Blason   Abbey of Saint-Joseph de Clairval

21150 Flavigny-sur-Ozerain


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August 20, 2020
Feast of Saint Bernard

Dear Friend of Saint Joseph Abbey,

“The family that prays together stays together,” Father Patrick Peyton continually said. Pope St. John Paul II repeated this phrase in his encyclical on the Rosary: “As a prayer for peace, the Rosary is also, and always has been, a prayer of and for the family. At one time this prayer was particularly dear to Christian families, and it certainly brought them closer together. It is important not to lose this precious inheritance. We need to return to the practice of family prayer and prayer for families, continuing to use the Rosary… The family that prays together stays together. The Holy Rosary, by age-old tradition, has shown itself particularly effective as a prayer which brings the family together. Individual family members, in turning their eyes towards Jesus, also regain the ability to look one another in the eye, to communicate, to show solidarity, to forgive one another and to see their covenant of love renewed in the Spirit of God.” (Rosarium Virginis Mariae, February 2, 2002, No. 41). The twentieth century was blessed with a deeply influential apostle of the Rosary, Father Patrick Peyton, a priest of the Congregation of Holy Cross who made full use of modern technology.

Patrick Peyton was born on January 9, 1909, the sixth of John and Mary Peyton’s nine children. The family lived in poverty on their small farm in Carracastle, County Mayo, Ireland. In the evenings, they gathered together to recite the rosary by the light of the fire. Every Sunday and feast day, the family walked to St. Joseph’s Parish Church in Attymass, where Patrick had been baptized four days after his birth. The father’s poor health did not enable him to provide for his family as he wanted; they often had to go to bed without supper. The eldest child emigrated to the United States to find work and help her family; soon two other sisters followed. In 1928, Patrick and his older brother Tom joined their sisters in Scranton, Pennsylvania. Tom found work in the coal mines, and Patrick became a sacristan at the cathedral.

From an early age, Patrick felt called to the priesthood, but since he couldn’t afford the required studies, he somewhat bitterly gave up his dream. His job at the cathedral, close to the Blessed Sacrament, comforted him and gave him the chance to confide his desire to be a priest to the bishop; Tom would do the same a few weeks later. Touched, the prelate decided to pay for their education in a religious school. Both boys were older than their classmates, but their desire to become priests helped them endure the resultant humiliations. At the time, a mission was being preached by priests of the Congregation of Holy Cross (an institute founded in 1837 in Le Mans, France, by Blessed Basile Moreau to fund pastoral activity and education). Impressed, Patrick and Tom asked to be admitted to their Institute. They entered Holy Cross Seminary at Notre Dame University in Indiana and then entered the novitiate; on completion they took their first religious vows, and pursued Bachelor of Arts degrees in philosophy.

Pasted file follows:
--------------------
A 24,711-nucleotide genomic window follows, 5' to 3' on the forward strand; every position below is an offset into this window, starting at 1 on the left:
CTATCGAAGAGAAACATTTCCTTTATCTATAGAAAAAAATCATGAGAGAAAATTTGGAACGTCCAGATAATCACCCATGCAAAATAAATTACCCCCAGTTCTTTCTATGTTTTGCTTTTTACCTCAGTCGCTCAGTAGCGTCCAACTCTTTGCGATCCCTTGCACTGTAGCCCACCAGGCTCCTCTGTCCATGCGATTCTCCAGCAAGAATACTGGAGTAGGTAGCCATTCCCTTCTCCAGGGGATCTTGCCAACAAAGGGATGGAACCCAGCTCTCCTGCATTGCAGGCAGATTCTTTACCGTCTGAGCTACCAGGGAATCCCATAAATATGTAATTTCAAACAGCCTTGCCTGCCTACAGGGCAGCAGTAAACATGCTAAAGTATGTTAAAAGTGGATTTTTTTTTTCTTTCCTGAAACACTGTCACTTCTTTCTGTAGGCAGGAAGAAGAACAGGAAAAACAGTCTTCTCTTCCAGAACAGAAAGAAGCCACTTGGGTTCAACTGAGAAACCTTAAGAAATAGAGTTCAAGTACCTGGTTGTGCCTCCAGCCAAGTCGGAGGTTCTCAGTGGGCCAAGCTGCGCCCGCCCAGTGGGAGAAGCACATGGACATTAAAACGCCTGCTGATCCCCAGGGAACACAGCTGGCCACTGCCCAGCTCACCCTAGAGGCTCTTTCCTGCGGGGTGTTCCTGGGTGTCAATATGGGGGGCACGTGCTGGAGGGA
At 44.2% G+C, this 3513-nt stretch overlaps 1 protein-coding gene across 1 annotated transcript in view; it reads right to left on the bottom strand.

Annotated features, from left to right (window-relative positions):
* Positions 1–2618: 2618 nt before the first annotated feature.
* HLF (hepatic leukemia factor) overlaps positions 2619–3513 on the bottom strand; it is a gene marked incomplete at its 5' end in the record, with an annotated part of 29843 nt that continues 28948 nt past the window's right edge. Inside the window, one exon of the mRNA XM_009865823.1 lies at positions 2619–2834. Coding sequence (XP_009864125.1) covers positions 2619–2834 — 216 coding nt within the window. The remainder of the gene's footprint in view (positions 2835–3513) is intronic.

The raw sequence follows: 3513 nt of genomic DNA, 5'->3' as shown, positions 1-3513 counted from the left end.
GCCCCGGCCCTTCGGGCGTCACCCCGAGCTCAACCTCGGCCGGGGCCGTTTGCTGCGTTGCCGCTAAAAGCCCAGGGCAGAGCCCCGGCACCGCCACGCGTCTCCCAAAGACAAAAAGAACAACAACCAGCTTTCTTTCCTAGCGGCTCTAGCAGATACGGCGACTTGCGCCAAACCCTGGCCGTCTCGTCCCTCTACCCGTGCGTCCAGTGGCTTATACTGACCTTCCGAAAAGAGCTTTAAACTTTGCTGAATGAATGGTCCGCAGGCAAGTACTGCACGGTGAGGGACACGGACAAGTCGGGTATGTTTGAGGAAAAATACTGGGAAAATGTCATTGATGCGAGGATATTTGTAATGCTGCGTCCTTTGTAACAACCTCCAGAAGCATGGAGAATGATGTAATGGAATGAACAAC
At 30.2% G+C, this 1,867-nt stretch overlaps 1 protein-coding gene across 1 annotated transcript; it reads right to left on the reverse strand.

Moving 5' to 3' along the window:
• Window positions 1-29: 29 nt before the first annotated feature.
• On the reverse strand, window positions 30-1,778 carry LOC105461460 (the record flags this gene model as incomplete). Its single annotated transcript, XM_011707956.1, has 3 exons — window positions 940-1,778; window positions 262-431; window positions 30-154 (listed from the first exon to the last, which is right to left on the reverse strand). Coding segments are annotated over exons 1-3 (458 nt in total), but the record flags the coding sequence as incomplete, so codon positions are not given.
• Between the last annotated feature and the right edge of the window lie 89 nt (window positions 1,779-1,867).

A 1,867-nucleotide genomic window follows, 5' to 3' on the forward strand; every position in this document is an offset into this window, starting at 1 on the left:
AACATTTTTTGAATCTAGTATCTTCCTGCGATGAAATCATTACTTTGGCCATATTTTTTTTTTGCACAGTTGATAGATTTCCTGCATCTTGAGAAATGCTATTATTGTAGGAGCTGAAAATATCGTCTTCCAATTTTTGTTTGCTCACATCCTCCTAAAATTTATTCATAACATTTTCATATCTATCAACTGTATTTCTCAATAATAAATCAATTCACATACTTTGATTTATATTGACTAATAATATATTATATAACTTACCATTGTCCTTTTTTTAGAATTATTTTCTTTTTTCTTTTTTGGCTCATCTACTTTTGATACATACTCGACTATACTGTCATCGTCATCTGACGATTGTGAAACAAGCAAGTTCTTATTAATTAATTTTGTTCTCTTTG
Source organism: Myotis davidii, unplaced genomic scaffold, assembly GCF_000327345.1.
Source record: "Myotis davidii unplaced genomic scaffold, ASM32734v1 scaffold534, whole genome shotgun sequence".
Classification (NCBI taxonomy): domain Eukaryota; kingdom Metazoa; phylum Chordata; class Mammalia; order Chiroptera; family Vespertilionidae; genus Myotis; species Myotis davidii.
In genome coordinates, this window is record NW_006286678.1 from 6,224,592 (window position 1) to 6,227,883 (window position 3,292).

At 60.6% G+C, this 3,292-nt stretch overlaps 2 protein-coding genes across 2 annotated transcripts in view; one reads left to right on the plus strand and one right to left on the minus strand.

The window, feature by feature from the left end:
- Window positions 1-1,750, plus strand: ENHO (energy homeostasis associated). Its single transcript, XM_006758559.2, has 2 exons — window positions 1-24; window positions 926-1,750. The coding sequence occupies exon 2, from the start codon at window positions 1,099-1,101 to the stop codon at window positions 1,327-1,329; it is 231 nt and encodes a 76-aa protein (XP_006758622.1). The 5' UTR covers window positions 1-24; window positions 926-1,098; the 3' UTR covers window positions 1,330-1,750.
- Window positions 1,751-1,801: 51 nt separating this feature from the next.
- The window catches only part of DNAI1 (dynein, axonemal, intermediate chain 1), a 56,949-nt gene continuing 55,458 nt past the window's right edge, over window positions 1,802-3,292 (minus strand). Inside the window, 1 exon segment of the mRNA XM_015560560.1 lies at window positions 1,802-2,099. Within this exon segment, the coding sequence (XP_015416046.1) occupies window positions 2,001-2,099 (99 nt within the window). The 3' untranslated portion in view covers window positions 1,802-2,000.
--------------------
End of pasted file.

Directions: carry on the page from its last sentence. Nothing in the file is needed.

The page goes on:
The treasurer of divine blessings

Patrick, who wanted to be a missionary, was sent to the Holy Cross Foreign Missions Seminary in Washington, DC. However, he returned to the Notre Dame community after contracting tuberculosis during his third year of theology. Despite a year in the infirmary, he did not recover and his health continued to deteriorate. An elderly priest then encouraged him to place all his trust in the powerful intercession of the Virgin Mary, and the Holy Cross community began a Novena of Masses for his cure. In the course of that week, Patrick felt better. The doctors, surprised, examined him carefully, and found that his illness had completely disappeared. He was able to resume his studies and was ordained, along with his brother Tom, on June 15, 1941. In gratitude to Our Lady, he vowed to spend the rest of his life promoting devotion to her, so that everyone could discover the power of her help and her maternal tenderness. Until his death, he encouraged the faithful to turn to Our Lady with love and confidence, to ask of her the divine blessings for which she is the treasurer.

When the United States entered World War II in December 1941, Patrick Peyton foresaw the disastrous impact this would have on families: with their husbands away, women would have to work outside the home, and children would be left to themselves. From his own experience, he remembered that joint prayer helped keep his family together despite difficulties, conflict, and trials. Praying together brought the family stability, strength, grace, and harmony. As Pope John Paul II wrote, “A need for commitment and prayer arises in relation to the family, the primary cell of society, increasingly menaced by forces of disintegration on both the ideological and practical planes, so as to make us fear for the future of this fundamental and indispensable institution and, with it, for the future of society as a whole. The revival of the Rosary in Christian families, within the context of a broader pastoral ministry to the family, will be an effective aid to countering the devastating effects of this crisis typical of our age” (Ibid., No. 6).

Mother’s Day

As chaplain of the Holy Cross Brothers in Albany, New York, Father Patrick reached out to the brothers, sisters, and students of the Vincentian Institute and the College of Saint Rose. With their help, he wrote to all the bishops in the US to ask them to encourage their dioceses to pray the rosary as a family. He was also able to broadcast a recitation of the Rosary every evening on a local radio station. In 1942, he founded The Family Rosary organization. Encouraged by the positive response of listeners, Father Peyton asked for airtime on the national radio network. He broadcast nationwide for the first time in 1945, on Mother’s Day. The show was hosted by the Sullivan family, who had lost five sons in a naval battle in the Pacific, and students from the College of Saint Rose. They recited and meditated on the Rosary in the presence of the Archbishop of New York and the famous singer Bing Crosby. President Truman himself took the opportunity to thank American mothers for their heroic sacrifices during the war.